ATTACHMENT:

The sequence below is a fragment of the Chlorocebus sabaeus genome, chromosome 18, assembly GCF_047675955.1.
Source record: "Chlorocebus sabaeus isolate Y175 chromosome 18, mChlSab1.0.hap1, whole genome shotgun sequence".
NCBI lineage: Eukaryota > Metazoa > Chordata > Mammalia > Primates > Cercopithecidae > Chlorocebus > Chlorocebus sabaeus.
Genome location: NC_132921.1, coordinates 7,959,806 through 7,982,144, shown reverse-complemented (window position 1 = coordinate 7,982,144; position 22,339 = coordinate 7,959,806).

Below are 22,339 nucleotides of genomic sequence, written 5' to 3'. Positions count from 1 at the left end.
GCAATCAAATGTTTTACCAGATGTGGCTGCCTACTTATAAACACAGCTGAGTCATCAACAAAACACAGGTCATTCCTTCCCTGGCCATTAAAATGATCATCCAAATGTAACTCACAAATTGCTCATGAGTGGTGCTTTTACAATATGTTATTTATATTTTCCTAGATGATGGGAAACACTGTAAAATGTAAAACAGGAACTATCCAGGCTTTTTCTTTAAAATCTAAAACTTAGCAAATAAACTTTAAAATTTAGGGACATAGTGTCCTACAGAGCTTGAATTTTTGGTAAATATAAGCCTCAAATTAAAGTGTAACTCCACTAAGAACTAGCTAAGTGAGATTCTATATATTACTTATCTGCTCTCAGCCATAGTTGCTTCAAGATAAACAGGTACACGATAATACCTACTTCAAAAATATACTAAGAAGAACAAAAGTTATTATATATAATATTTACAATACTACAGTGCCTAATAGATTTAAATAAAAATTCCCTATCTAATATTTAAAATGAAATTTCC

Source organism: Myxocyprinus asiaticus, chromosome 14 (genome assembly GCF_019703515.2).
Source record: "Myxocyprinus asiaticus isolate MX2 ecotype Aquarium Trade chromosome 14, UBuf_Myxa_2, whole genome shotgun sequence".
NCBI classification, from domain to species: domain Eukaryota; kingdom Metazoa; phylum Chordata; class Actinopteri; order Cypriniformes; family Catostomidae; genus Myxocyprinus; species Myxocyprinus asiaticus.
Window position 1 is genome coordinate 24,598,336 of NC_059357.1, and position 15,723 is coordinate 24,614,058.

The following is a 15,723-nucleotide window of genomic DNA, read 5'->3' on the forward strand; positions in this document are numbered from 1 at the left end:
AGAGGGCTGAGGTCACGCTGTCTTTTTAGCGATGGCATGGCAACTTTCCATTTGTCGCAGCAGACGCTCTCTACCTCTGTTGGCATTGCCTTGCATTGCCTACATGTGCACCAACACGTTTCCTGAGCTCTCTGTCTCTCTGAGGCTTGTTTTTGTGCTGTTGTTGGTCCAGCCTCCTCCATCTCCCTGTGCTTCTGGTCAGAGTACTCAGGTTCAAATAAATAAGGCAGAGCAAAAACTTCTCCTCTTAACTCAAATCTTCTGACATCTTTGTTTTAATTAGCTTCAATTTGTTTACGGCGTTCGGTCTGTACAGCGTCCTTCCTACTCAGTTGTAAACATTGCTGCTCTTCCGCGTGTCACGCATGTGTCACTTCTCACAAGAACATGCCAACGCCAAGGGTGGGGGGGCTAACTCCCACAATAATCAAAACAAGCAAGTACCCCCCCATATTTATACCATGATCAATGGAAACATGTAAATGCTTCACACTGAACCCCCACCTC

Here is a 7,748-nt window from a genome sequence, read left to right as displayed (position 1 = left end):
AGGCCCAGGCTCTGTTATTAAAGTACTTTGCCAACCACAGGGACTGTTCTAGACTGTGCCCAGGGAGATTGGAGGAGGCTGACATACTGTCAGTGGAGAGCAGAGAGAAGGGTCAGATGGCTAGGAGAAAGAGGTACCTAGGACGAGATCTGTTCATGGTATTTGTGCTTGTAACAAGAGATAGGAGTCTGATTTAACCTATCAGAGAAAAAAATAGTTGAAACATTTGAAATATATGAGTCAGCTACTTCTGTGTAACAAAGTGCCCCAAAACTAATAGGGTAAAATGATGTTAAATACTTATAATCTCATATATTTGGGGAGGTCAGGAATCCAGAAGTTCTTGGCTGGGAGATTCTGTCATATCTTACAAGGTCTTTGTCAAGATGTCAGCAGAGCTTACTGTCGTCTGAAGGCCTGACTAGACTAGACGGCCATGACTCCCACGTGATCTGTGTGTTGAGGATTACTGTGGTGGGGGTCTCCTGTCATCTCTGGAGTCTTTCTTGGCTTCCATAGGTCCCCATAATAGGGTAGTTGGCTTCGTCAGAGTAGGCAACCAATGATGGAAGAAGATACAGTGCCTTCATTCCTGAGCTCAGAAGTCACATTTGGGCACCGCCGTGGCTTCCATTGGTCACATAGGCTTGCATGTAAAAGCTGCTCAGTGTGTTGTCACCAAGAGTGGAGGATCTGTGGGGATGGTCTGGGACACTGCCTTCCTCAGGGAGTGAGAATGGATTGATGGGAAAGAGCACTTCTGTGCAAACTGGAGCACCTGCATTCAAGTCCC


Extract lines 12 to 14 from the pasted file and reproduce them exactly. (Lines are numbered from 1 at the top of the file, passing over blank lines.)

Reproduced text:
AGAGGGCTGAGGTCACGCTGTCTTTTTAGCGATGGCATGGCAACTTTCCATTTGTCGCAGCAGACGCTCTCTACCTCTGTTGGCATTGCCTTGCATTGCCTACATGTGCACCAACACGTTTCCTGAGCTCTCTGTCTCTCTGAGGCTTGTTTTTGTGCTGTTGTTGGTCCAGCCTCCTCCATCTCCCTGTGCTTCTGGTCAGAGTACTCAGGTTCAAATAAATAAGGCAGAGCAAAAACTTCTCCTCTTAACTCAAATCTTCTGACATCTTTGTTTTAATTAGCTTCAATTTGTTTACGGCGTTCGGTCTGTACAGCGTCCTTCCTACTCAGTTGTAAACATTGCTGCTCTTCCGCGTGTCACGCATGTGTCACTTCTCACAAGAACATGCCAACGCCAAGGGTGGGGGGGCTAACTCCCACAATAATCAAAACAAGCAAGTACCCCCCCATATTTATACCATGATCAATGGAAACATGTAAATGCTTCACACTGAACCCCCACCTC

Here is a 7,748-nt window from a genome sequence, read left to right as displayed (position 1 = left end):
AGGCCCAGGCTCTGTTATTAAAGTACTTTGCCAACCACAGGGACTGTTCTAGACTGTGCCCAGGGAGATTGGAGGAGGCTGACATACTGTCAGTGGAGAGCAGAGAGAAGGGTCAGATGGCTAGGAGAAAGAGGTACCTAGGACGAGATCTGTTCATGGTATTTGTGCTTGTAACAAGAGATAGGAGTCTGATTTAACCTATCAGAGAAAAAAATAGTTGAAACATTTGAAATATATGAGTCAGCTACTTCTGTGTAACAAAGTGCCCCAAAACTAATAGGGTAAAATGATGTTAAATACTTATAATCTCATATATTTGGGGAGGTCAGGAATCCAGAAGTTCTTGGCTGGGAGATTCTGTCATATCTTACAAGGTCTTTGTCAAGATGTCAGCAGAGCTTACTGTCGTCTGAAGGCCTGACTAGACTAGACGGCCATGACTCCCACGTGATCTGTGTGTTGAGGATTACTGTGGTGGGGGTCTCCTGTCATCTCTGGAGTCTTTCTTGGCTTCCATAGGTCCCCATAATAGGGTAGTTGGCTTCGTCAGAGTAGGCAACCAATGATGGAAGAAGATACAGTGCCTTCATTCCTGAGCTCAGAAGTCACATTTGGGCACCGCCGTGGCTTCCATTGGTCACATAGGCTTGCATGTAAAAGCTGCTCAGTGTGTTGTCACCAAGAGTGGAGGATCTGTGGGGATGGTCTGGGACACTGCCTTCCTCAGGGAGTGAGAATGGATTGATGGGAAAGAGCACTTCTGTGCAAACTGGAGCACCTGCATTCAAGTCCC